Friday, November 13, 2009

Ahoy! I'm sitting in a grocery store that's right under my apartment, with great internet. They have tables so I don't feel really strange, only a little bit. I have gotten a couple of looks and I am the only one with a computer right now but I'm not the only one that has used this space as an internet café, so I don't feel super sketchy.

I am now officially a 'professora'! I taught two classes this week (picture = CUCA), and as far as I can tell, I think the students are really enjoying the class. We talked about United States history (one of my favorite subjects) and have had discussions about the general concept of culture, what it means, and how it can be different to each person. We've also talked about the ideas of democracy as a means of government and as an ideology...Though I don't know how well that came across in translation. My class is huge--51 people registered, but both days about 35 or so showed up. As far as I can tell, this is pretty common with courses at CUCA--lots of people register, about half of them actually attend.

Speaking Portuguese for an hour and a half (well, either that or listening to it) gets really, really tiring. Each day I realize just how little Portuguese I really know and can utilize. But there's no denying that I've been able to improve at an incredible rate. Learning languages is quite a phenomenon. And it is truly frustrating. I remember during the first few weeks of the program one of the other students said that her family has a parrot, and the parrot could speak more Portuguese than she could. I'm continually amazed when I meet little kids, and they go off chattering, speaking better Portuguese than I ever's crazy!

I'm also taking a Capoeira class at CUCA. Capoeira is an afro-brazilian martial art that started as a way to disguise battle training as music and dance. Slaves would stand in a circle (roda) singing and clapping, the berimbau and the tamborine their primary instruments, while two opponents sparred in the center. It's really popular here, and I have had the opportunity to "watch" a few capoeira games (watch is in quotes because capoeiristas don't let you get away with standing in the roda without participating) and it has truly been a privilege. People "play" with such joy and there is so much energy emanating from everyone in the circle. Everyone participates, whether it's singing, playing an instrument, or playing the game, which is a very strategic combination of reaction to what your opponent does and cunning to try and beat him. My first official class was yesterday and I had so much fun, just learning the basics! I am really sore today, all over, but it was definitely worth it. If you can, you should try and check out some capoeira traditional music, on iTunes or online. It's got a really unique sound and the lyrics are fantastic. Some lyrics are about trivial things, some about 'Mother Africa' and some about just life. One of my favorite lyrics from last night:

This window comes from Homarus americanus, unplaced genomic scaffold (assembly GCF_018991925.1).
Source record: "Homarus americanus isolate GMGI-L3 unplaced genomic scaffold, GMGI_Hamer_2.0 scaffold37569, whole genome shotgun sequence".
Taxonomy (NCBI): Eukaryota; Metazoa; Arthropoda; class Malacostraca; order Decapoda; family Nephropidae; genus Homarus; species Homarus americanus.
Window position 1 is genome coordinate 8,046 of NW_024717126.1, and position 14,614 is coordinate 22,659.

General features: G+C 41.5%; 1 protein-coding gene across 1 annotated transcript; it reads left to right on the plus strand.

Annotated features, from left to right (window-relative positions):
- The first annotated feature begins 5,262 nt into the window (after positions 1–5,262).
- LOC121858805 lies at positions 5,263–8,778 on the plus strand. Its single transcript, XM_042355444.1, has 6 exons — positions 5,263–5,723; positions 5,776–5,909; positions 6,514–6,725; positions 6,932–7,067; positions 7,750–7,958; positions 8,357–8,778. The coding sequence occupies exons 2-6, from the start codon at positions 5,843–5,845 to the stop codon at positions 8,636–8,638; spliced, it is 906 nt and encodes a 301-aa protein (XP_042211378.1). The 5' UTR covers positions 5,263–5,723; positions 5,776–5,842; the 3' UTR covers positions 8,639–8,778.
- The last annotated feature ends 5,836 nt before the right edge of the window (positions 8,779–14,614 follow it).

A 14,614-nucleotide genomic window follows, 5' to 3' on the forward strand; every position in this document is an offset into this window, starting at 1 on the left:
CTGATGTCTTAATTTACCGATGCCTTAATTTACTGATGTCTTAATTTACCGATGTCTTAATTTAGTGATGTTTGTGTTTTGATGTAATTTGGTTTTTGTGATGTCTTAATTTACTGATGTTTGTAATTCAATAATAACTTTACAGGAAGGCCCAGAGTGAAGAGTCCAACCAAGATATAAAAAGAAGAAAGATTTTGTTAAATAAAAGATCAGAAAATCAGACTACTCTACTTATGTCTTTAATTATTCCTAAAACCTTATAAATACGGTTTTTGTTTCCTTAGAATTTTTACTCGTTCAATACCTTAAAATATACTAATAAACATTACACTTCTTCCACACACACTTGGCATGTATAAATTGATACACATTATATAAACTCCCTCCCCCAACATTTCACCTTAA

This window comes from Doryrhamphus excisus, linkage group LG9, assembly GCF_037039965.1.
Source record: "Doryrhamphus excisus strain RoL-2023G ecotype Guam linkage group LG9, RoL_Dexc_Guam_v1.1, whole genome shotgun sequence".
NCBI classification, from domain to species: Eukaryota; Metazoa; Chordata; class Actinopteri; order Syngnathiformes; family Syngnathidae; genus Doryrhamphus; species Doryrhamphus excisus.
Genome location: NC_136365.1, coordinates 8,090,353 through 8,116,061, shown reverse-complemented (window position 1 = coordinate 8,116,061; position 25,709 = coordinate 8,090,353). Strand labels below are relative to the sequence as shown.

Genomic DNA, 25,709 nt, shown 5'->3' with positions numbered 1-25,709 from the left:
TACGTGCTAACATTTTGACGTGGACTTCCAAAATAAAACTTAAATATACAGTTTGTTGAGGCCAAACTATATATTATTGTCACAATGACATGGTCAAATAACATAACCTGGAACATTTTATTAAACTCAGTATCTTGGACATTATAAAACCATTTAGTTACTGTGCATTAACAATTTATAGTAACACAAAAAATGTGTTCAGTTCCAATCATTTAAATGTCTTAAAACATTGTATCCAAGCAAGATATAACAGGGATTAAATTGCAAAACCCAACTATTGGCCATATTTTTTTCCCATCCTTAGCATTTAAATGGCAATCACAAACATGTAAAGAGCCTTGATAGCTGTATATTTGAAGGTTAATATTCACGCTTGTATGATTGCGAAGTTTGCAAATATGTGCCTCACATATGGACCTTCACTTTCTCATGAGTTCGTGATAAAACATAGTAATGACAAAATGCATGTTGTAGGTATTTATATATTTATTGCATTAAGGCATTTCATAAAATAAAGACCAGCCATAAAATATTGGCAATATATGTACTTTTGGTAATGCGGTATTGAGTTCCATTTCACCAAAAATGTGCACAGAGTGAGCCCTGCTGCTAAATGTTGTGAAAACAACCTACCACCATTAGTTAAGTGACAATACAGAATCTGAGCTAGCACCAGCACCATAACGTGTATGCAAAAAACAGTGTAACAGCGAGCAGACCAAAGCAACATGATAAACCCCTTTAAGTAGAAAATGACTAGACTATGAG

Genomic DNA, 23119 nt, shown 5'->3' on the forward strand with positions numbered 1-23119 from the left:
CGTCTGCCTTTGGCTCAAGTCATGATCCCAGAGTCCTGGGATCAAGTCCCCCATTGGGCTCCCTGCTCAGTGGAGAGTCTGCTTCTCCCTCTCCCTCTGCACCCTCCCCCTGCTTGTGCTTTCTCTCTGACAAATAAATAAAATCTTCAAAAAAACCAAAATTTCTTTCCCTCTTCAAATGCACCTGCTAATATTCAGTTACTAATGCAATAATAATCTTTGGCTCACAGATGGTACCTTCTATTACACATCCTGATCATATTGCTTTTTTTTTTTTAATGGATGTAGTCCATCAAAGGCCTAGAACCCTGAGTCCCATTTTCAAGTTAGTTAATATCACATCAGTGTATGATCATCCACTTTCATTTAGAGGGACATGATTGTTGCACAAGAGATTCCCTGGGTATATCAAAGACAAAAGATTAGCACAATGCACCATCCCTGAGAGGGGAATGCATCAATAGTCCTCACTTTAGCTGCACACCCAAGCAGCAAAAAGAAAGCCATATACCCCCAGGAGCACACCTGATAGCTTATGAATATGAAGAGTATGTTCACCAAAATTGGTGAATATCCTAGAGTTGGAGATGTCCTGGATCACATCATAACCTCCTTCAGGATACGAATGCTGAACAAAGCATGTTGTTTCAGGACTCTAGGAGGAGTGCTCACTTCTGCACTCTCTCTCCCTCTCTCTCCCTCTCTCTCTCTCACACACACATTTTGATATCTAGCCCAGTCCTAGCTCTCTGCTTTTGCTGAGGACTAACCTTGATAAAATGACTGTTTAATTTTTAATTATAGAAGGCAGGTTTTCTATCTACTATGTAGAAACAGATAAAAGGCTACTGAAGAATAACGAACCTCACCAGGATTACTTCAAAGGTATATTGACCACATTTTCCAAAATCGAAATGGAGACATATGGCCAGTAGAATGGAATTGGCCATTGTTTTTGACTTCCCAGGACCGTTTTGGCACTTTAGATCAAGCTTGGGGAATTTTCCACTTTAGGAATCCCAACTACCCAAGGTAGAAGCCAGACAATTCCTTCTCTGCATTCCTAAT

Vivemos aqui nessa terra lutando pra sobreviver (we live here on this earth struggling to survive)

um lugar onde poucos tem muito e muitos não tem o que come (a place where little have much and many don't even have enough to eat)

Olhando isso eu fico triste me pergunto qual é a solução (seeing this I'm sad, and I ask myself what the solution is)

estou feiliz por ter a capoeira commo forma de expressão (I'm happy to have capoeira as a form of expression)
Capoeira é uma arte e arte é obra de Deus (Capoeira is an art and art is the work of God)

nessa terra eu não tenho muito mas tudo que tenho foi Deus que me deu (in this earth I don't have much, but all I have God gave me)

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